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Homework Help: Forces : Man in a lift on a scaler

  1. Nov 9, 2009 #1
    1. The problem statement, all variables and given/known data
    A man of mass 70 kg stands in a lift on a set of weighing scales. The scales are calibrated in newtons. Assuming that g=10N kg -1
    What weight will the scales register when the :

    a) lift is static
    b)lift accelerates down at 10 ms-2
    c)lift accelerates up at 10 ms-2

    2. Relevant equations


    3. The attempt at a solution

    F= 70 x 0

    b) accelerates down at 10ms -2

    F=70 /10


    c) accelerates up at 10 ms -2

    70 + 7 = 77

    Is this correct ?

  2. jcsd
  3. Nov 9, 2009 #2
    Can someone please help me ?
  4. Nov 9, 2009 #3

    Doc Al

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    Staff: Mentor

    No, your answers are not correct. First identify all the forces acting on the man. (One of those forces will equal the scale reading.) Then apply ΣF = ma to each case.

    Don't forget to give your answers in Newtons, not kg.
  5. Nov 9, 2009 #4
    I don't understand you, sorry. Can you explain again please ?

    Is F=ma all I need here ?

    I am not sure, however I really want to solve it :)
  6. Nov 9, 2009 #5

    Doc Al

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    Staff: Mentor

    What forces act on the man? (Hint: Two forces act on him.) What direction do they act?

    Yes. Realize that F stands for the net force.
  7. Nov 9, 2009 #6
    So I think it would be gravity acting down and also the normal force pushing him up, correct ?

    Knowing that in the first case I subtract and in the second case I add the forces right ?

    However I still do not get the connecting between 'g' and the question. :(
  8. Nov 9, 2009 #7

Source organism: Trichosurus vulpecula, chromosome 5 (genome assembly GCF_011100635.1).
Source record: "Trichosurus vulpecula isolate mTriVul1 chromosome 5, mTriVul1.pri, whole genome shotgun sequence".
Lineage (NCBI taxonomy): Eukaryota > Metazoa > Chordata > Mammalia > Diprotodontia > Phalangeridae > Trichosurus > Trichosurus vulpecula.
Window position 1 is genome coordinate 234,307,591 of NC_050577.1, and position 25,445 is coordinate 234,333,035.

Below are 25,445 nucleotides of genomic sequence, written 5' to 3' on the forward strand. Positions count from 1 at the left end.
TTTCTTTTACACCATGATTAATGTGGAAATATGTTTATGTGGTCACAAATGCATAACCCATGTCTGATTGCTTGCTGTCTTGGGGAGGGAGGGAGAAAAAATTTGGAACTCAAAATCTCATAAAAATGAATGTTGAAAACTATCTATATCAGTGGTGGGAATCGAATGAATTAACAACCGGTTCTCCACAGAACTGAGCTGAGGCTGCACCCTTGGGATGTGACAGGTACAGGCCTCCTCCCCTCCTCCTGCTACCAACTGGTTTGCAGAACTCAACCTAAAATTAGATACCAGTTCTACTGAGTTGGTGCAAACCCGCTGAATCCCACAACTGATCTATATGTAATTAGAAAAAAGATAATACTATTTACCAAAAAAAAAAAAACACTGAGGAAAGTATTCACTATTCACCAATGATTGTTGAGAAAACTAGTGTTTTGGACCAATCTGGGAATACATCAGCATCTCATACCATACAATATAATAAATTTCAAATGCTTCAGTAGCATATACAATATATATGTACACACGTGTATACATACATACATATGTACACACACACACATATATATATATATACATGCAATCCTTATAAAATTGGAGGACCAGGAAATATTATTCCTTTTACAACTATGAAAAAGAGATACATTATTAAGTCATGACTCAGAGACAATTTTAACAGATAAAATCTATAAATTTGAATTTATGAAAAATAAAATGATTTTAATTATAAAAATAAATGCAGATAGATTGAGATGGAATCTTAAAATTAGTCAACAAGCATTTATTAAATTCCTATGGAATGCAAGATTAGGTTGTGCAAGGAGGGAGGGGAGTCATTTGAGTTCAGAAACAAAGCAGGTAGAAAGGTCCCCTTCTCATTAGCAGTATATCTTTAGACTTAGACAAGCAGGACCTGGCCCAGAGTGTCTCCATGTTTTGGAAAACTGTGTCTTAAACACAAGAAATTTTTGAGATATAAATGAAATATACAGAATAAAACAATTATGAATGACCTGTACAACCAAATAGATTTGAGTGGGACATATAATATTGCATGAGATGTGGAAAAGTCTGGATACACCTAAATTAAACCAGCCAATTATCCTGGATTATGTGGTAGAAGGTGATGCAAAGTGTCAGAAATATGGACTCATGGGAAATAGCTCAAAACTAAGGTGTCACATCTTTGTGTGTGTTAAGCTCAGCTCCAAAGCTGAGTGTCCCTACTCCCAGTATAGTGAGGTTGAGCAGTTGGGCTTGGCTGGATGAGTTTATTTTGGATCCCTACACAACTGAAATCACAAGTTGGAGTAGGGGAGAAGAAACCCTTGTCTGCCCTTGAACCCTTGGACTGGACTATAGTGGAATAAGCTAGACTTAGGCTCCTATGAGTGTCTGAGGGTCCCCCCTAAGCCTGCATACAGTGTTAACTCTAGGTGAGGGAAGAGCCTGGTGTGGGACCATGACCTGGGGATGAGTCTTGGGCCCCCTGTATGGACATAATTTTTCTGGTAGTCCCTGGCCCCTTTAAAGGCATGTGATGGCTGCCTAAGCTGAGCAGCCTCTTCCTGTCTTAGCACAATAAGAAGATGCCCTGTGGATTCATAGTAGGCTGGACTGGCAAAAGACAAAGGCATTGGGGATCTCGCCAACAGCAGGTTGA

Doc Al

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    Staff: Mentor

    Exactly. And realize that the normal force is what the scale measures.

    Just use up as + and down as -. Using that convention, ΣF = N - W.

    You are given the mass but need the weight (to apply F=ma). That's where 'g' comes in.
  9. Nov 9, 2009 #8
    Ill try do a then :

    if the GF is pushing him down and NF is pushing him up then his weight is 70N cause the gravity force is greater by 70 N

    Second one:
    If the lift is going down then the gravity force must he smaller by 10 :

    70-10 = 60 N

    Third one :

    vice versa

    70+10=80 N

    Am I thinking correct at this time ?

    By the way I really appreciate your help and patience here.
  10. Nov 9, 2009 #9

    Doc Al

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    Staff: Mentor

    First things first: If the man's mass is 70 kg, what is the GF on him? (The gravitational force is the same in all three cases, as gravity isn't changing.)
  11. Nov 9, 2009 #10
    it must be zero cause hes not going up, right ?
  12. Nov 9, 2009 #11
    The man is 70 kg, and there's a gravitational force acting down on him, with this in mind F=m(man)*a(???) even though the elevator isn't accelerating what other acceleration is there?
    Keep in mind gravity is in m/s^2.
  13. Nov 9, 2009 #12

    Doc Al

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    Staff: Mentor

    No. I asked about the gravitational force acting on the man. That's certainly not zero! How do you compute the force of gravity? (That's where you use 'g'.)
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